Facing the Muddle in the Middle

The latest from Project: Raven-land (10/12/21)

This novel-writing deal is a trip. Some days I feel like I’m getting somewhere, others I know for sure I’m not.

Yesterday, I posted the (first draft of) the Break into Two, which made me feel like I was actually getting somewhere.

 Hopping into the Hilux, Breaking into Two
Don Cuervo leaves the Act 1 World behindjimlatham.medium.com

In terms of numbers, I’m just over 14,000 words in. Starting from the beginning, I’ve written (first draft quality) the Inciting Incident (or Catalyst) and the Break into 2 (or Commitment).

Based on these numbers and the idea that the book will have 4 quarters of roughly equal length, I’m looking at about 60,000 total words. That’s an intimidating number.

My plan is to try not to think about the number and keep chipping away at the mountain. But, really: Who am I kidding? 

I’m thinking about the number.

This week’s mountain

This week, I’m working on Sequence 3, the very first part of Act 2. The sequence in which the hero finds himself in the new world — the part of the story where the action happens — and does stuff that may or may not be stupid.

I’ve drafted 3 scenes, including a brief fight, and have an idea of where I want the next couple scenes to go. I’d like to come up with some kind of cool ending for Sequence 3.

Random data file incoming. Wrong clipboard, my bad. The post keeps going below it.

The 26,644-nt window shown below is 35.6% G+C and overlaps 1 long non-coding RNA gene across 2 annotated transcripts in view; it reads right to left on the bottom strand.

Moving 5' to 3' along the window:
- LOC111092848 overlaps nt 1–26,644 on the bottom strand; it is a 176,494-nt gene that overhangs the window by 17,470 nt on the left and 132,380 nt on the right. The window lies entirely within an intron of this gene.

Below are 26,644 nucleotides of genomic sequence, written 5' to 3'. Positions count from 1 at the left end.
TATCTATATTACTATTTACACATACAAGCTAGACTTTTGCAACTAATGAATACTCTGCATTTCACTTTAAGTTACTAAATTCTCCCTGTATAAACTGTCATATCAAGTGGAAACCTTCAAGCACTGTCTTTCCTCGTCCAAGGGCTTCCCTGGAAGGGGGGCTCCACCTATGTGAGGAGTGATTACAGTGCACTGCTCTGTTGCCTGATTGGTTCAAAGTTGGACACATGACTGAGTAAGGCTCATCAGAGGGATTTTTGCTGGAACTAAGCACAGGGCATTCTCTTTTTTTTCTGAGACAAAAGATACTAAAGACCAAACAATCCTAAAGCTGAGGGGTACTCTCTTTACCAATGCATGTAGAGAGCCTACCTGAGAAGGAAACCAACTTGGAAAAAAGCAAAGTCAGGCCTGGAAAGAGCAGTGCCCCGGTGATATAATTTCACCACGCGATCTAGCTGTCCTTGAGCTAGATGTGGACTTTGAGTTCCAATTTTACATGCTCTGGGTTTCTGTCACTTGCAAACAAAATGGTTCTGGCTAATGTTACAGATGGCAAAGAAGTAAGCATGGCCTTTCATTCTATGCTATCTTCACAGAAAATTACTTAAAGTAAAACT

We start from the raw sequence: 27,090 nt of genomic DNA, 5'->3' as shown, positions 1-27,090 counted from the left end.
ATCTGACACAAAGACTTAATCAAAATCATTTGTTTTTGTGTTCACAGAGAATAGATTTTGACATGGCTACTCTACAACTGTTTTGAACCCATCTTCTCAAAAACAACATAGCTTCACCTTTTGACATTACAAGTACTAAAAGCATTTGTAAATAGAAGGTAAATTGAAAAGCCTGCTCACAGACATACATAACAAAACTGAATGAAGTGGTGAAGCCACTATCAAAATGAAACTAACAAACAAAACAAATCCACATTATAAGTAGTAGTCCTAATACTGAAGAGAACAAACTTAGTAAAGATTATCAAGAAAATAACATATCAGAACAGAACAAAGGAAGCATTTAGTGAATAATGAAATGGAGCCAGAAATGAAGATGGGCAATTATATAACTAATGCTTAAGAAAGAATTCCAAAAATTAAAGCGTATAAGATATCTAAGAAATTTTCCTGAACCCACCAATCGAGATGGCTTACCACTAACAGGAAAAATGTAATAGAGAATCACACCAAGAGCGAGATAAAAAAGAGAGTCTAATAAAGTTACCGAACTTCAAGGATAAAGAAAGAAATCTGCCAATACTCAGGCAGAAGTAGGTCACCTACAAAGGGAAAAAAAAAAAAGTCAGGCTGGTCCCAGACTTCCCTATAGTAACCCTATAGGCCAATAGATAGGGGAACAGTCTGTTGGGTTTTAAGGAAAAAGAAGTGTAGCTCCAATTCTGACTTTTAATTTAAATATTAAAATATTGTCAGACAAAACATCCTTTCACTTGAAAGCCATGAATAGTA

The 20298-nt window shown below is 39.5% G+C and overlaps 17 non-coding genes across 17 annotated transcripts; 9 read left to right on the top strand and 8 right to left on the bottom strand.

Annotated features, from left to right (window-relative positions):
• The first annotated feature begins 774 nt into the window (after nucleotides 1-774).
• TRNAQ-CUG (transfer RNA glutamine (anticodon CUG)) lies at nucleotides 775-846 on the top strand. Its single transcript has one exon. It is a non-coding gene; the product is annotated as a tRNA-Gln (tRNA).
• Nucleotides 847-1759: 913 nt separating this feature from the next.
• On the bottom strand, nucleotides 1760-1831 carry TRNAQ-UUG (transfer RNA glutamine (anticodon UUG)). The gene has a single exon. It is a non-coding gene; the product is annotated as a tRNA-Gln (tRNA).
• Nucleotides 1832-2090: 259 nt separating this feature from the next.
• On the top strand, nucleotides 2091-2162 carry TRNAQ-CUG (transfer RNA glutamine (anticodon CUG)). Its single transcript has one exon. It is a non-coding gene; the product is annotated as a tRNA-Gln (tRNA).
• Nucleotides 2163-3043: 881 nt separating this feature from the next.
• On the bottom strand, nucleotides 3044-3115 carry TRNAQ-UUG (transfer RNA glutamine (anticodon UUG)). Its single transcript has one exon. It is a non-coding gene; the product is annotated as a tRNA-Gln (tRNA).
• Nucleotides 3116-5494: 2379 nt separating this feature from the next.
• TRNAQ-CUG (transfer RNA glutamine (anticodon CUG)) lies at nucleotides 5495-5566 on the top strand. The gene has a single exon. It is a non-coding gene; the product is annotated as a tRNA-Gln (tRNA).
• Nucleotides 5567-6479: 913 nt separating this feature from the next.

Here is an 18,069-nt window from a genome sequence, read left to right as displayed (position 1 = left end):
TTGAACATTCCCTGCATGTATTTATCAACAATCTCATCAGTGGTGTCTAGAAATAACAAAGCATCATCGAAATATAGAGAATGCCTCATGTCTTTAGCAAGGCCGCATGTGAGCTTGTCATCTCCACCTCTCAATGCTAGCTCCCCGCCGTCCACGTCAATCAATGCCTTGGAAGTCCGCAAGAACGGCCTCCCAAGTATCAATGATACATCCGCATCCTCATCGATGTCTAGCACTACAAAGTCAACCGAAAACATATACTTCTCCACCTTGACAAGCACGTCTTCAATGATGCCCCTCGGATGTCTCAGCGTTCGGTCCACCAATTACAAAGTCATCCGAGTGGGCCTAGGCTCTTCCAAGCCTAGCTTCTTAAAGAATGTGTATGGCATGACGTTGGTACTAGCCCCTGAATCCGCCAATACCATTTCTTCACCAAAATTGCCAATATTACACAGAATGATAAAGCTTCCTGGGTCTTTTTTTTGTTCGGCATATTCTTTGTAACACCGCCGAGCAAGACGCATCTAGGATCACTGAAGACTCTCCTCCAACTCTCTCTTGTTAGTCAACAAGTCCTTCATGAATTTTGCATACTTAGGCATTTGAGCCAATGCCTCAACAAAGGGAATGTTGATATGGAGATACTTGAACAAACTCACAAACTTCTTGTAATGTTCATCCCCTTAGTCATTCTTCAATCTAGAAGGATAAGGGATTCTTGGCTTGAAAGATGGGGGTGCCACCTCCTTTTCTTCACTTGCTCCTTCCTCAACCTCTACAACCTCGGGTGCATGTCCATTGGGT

Because I’ve been reading Pinch Points.

According to Plot Basics: Plot Your Screenplay or Novel in Eight Sequences by Paul Tomlinson, which I’ve found very helpful, the term pinch point comes from Syd Field’s The Screenwriter’s Workbook.

Field posits that two pinch points occur at the ends of Sequence 3 and Sequence 5 — in other words, at the end of the sequences on either side of the Midpoint, which is a major turning point in the story.

Field describes pinch points as

 “just a little pinch in the story line that keeps the action on track, moving the story forward.” 

— Syd Field, The Screenwriter’s Workbook

The first pinch point moves the story toward the Midpoint, and the second moves it toward the major crisis at the end of Act 2.

Bonus points are handed out if the two pinch points share a thematic link that helps lend coherence to the story.

Field (as cited in Tomlinson) gives an example from Thelma & Louise:

  • Pinch 1: Thelma and Louise pick up J.D. (Brad Pitt).
  • Midpoint: J.D. steals their money.
  • Pinch 2: J.D. is picked up by the police and tells them where Thelma and Louise are headed.

It’s worth noting that these pinch points make things harder for the heroines. This gives them a chance to be more heroic. 

These pinch points also fit with the theme of Thelma & Louise, that men cannot be trusted and will work together to oppress women. 

Pinching Don Cuervo

I’m hoping that I can come up with something like this for Don Cuervo. The main problem that I’m facing is that I don’t have a real concrete idea of what exactly is going to happen next — so I’m not sure how to pinch him.

I have some ideas of what I would like to happen, but they are a couple steps down the road. I’ve got to write the A and the B that lead to the C and the D. 

As much as I’ve been trying to plot this story out, I’ve only had limited success doing that. I’ve made plans that changed as soon as I started writing. 

I don’t mind that, per se — this whole process is about learning, and I’m learning that I only somewhat stick to my plans — but it means there’s a fair amount of going back and changing things. 

As long as I keep making progress, I’ll be okay. So I’m going to wrap this up and go back to the novel and trust that somebody — the universe, my subconscious, who knows — will toss something useful my way.

Tune in next week to see if it happened.